If I had a lot more time, and the licenses to reproduce extended excerpts from tons of recorded music, the ideal versions of my beginner’s guides to modern classical music and art jazz would actually be audiobooks, with me talking for a bit, and then playing 30 seconds of some piece, and then explaining how it’s different from some other piece, and then playing that piece, and so on.
Below are some examples, with Spotify links when available:
- Siepmann, Instruments of the Orchestra
- Naxos’ Classics Explained series: Bach’s Brandenburg Concertos Nos. 4 & 5, Beethoven’s Symphony No. 6, Brahms’ Piano Concerto No. 2, Dvorak’s Symphony No. 9, Ravel’s Bolero an Ma Mere l’oye, Schubert’s Piano Quintet in A Major, Stravinsky’s The Rite of Spring, Vivaldi’s The Four Seasons.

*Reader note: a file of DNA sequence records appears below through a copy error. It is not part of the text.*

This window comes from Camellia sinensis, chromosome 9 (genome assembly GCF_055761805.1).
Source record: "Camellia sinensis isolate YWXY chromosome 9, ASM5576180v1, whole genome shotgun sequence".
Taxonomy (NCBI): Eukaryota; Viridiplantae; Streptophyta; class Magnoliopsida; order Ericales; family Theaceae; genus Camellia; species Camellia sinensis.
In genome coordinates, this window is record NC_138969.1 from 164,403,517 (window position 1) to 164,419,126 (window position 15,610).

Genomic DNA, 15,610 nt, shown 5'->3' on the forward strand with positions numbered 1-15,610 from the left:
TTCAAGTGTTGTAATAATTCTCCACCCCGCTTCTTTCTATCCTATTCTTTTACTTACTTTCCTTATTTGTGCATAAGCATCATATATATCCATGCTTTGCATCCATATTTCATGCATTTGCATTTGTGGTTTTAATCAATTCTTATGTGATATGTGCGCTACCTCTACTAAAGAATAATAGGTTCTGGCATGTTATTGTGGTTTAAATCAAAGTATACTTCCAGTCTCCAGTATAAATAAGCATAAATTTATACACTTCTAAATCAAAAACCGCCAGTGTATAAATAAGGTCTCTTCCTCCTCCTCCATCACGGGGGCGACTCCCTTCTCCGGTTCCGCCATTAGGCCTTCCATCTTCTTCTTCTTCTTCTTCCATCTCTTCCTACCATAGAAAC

- Naxos’ Opera Explained series: Beethoven’s Fidelio, Bellini’s La sonnambula, Bizet’s Carmen, Debussy’s Pelleas et Melisande, Donizetti’s L’elisir d’amore, Gluck’s Orfeo ed Euridice, and many more (choose one, then search Spotify for it).
- Robert Greenberg’s courses for The Great Courses, e.g. How to Listen to and Understand Great Music, How to Listen to and Understand Opera, The Symphony, The String Quartets of Beethoven, and Stravinsky: His Life and Music.
- The Great Courses‘ other music courses: Elements of Jazz, Broadway Musicals, and How Music and Mathematics Relate (maybe? I haven’t heard it). 1
- Britten, A Young Person’s Guide to the Orchestra (with narration, e.g. this version)
- Schiff, Beethoven Lecture-Recitals
Do you know of others?Footnotes: